Party institutions prevented the book from publication. Many members of JAC were either repressed or physically destroyed, like Solomon Michoels. However, the book was preserved despite the risk of persecution. The "Black Book" was first published in Russian in Jerusalem in 1980 in "Tarbout" publishing house and then in Vilnius. The preparatory materials for the "Black Book" consisted of 27 volumes of author’s texts, transcripts, photographs and maps and were placed in the archive of the Ministry of State Security. It was not until the early 1990s that they were first accessed by researchers. In Russia the book was first published in 2015 by the"Corpus" publishing house with money collected via the Internet - and a year later the "Unknown Black Book" was also released, which included additional materials. The Alexander Pechersky’s story of the uprising in Sobibor included in the book is specially precious, as well as the historical essay by Vasily Grossman "The Hell of Treblinka", which in fact, revealed the theme of the Nazi death camps to Soviet readers for the first time,.

  • “Majdanek concentration camp. Research. Documents. Memoirs”, edited by Konstantin Pakhaluk, L. Terushkin

"Majdanek Concentration Camp. Research. Documents. Memoirs"
© Public Domain

The name was heard by everyone; however, until recently, only few were aware of the content. Meanwhile, every Nazi camp had its own peculiarities, and in that sense Majdanek is literally an exemplary branch of the hell created by the Third Reich. Majdanek (Lublin) is one of the most terrible and profitable concentration camps of the SS, an integral component of Operation Reinhard in the General Government, a colony in occupied Poland. This place was so monstrous that new prisoners, after a few days in Majdanek, were looking for a transfer to Auschwitz (Auschwitz). It became a model of the Nazi camp system that smoothed both the exploitation of slave labor and the processes of humiliation and destruction.

The Jews who had not been killed in Sobibor, Treblinka and Belzec were brought here. This was the site where the mass destruction Erntefest  ("Harvest Festival") occurred on 3 November 1943, when 18,400 prisoners were slaughtered to the music. This is where the bodies were burned at "open fire". This is where the guards beat the prisoners to death with their feet and played with their children as toys, which were later sent to death. Two of Majdanek’s commandments were eventually shot for the unprecedented scale of corruption by their own colleagues. There were about 500 escape attempts from Majdanek.

The camp was ready to host everyone: Soviet prisoners of war, “politically unreliable” Poles, Jews, men, women and children.
The book, prepared jointly by Russian Military Historical Society and Centre for Research and Education "Holocaust", is the first book in Russian to describe Majdanek both as a whole and in shocking details. Along with a comprehensive overview of the history and significance of the camp, the memories of the surviving prisoners were presented for the first time: the memory of the Slovak Jew Dionysus Lenard, who managed to escape, which became one of the most important sources in Holocaust historiography, and the memories of the Soviet physician Suren Barutchev (they were written thanks to the support of Konstantin Simonov, but were not published for a long time due to censorship obstacles). Both texts are shocking with unimaginable details. It is equally difficult to read the first-ever published key archival documents of the Polish-Soviet Extraordinary Commission for the Investigation of Crimes in Majdanek. It’s difficult, but necessary.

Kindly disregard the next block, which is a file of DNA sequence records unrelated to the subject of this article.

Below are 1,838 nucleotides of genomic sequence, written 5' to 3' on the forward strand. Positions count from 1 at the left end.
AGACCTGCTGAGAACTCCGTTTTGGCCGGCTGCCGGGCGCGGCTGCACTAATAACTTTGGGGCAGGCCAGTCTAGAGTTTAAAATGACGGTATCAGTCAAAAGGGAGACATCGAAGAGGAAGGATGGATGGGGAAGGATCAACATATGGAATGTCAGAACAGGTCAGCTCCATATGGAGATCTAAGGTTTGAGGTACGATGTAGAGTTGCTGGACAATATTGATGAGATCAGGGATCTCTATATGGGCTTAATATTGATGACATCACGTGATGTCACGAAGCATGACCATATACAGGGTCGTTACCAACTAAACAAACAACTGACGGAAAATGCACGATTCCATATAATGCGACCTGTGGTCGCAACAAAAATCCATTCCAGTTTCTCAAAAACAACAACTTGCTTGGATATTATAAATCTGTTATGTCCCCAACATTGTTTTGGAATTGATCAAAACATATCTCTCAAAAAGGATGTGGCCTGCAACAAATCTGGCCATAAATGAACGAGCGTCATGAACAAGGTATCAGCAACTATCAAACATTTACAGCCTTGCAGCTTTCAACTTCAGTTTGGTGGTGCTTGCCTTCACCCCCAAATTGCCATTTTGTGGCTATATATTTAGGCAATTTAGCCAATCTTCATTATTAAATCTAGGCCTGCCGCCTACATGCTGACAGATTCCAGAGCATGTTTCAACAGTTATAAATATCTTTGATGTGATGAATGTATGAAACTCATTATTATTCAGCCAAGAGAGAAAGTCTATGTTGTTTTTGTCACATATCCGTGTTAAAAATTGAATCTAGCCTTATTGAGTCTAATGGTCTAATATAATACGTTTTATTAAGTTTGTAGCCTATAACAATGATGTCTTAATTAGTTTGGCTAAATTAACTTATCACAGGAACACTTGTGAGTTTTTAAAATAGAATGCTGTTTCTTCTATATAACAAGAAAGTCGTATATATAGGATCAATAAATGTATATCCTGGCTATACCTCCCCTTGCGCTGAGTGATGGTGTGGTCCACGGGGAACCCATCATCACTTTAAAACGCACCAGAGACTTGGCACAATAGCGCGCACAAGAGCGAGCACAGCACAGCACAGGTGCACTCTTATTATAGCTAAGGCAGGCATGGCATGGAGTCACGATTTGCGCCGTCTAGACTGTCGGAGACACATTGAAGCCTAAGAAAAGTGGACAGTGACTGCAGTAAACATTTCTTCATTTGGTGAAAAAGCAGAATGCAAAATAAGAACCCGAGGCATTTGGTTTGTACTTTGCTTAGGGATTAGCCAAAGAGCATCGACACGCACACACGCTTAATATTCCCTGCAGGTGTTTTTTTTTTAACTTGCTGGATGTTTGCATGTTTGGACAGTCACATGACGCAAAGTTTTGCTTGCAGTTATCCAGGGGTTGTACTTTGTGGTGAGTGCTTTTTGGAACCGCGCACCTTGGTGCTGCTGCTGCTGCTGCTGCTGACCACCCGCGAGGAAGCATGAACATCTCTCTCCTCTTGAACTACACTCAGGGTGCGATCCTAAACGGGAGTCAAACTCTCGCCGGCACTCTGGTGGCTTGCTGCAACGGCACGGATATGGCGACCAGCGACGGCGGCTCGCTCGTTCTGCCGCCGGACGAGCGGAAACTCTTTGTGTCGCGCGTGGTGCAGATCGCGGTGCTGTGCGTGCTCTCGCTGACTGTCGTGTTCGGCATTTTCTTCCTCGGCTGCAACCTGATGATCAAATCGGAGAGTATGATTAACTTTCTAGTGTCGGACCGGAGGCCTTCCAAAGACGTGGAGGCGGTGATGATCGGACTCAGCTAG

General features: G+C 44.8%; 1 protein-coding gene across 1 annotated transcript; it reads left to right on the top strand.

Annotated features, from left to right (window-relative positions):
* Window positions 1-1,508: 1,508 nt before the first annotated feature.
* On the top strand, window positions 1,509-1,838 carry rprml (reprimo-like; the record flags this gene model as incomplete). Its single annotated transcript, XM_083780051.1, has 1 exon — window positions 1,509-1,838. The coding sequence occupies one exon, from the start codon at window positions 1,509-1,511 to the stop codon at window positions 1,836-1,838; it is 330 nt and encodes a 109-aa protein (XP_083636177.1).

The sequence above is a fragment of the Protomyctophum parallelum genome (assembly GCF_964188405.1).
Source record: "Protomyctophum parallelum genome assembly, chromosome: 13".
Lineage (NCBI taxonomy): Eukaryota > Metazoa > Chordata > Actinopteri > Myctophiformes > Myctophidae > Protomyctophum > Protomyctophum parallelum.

"... The tractors that were the mouthpieces of death in the camp, worked loudly at dawn. They worked all the time, as I found out later, in order to drown out the heartbreaking screams of the victims and the sound of gunfire. And from eight o'clock in the morning until the late evening of 3 November, the camp was announced by loudspeakers of a special radio station, broadcasting loud music, foxtrots, marches, rumba and Charleston..."

  • "Treblinka. Research. Memoirs. Documents", edited by Konstantin Pakhaluk 

"Treblinka. Research. Memoirs. Documents"
© Public Domain

This book was also prepared jointly by Russian Military Historical Society and Centre for Research and Education "Holocaust".

In the Treblinka death camp, more than 800,000 Jews and several thousand Roma deported from the occupied territories of Poland, the Soviet Union, the Czech Republic, Greece and other European countries were killed for about a year after they had been brought there in the summer of 1942. In Treblinka 1, a labor camp, people worked as slaves for the benefit of the Reich economy. In Treblinka 2, whole echelons of people were killed in a slaughterhouse in order to serve the Reich idea to determine the whole nation.

And yet it was here that the legendary revolt of the prisoners, which became one of the symbols of resistance to the Nazi policy of genocide, broke out on 2 August 1943.
This book is almost impossible to read, often intolerable for the soul, and it should be read in parts and with breaks in order to avoid burnout and to master the monstrous material in full, which is absolutely worth it. 

The book is the result of a well-coordinated collective work of an international team of specialists, each of whom has thoroughly explored some important aspect in order to create a unique mosaic. There’s an extensive essay on the history of Treblinka. There’s an important piece of material about collaborators doing the dirtiest job, which included humiliation, torture, and murder. There is a detailed set of evidence to dispose of “arguments” of Holocaust deniers shedding light on the scale of crimes in Treblinka.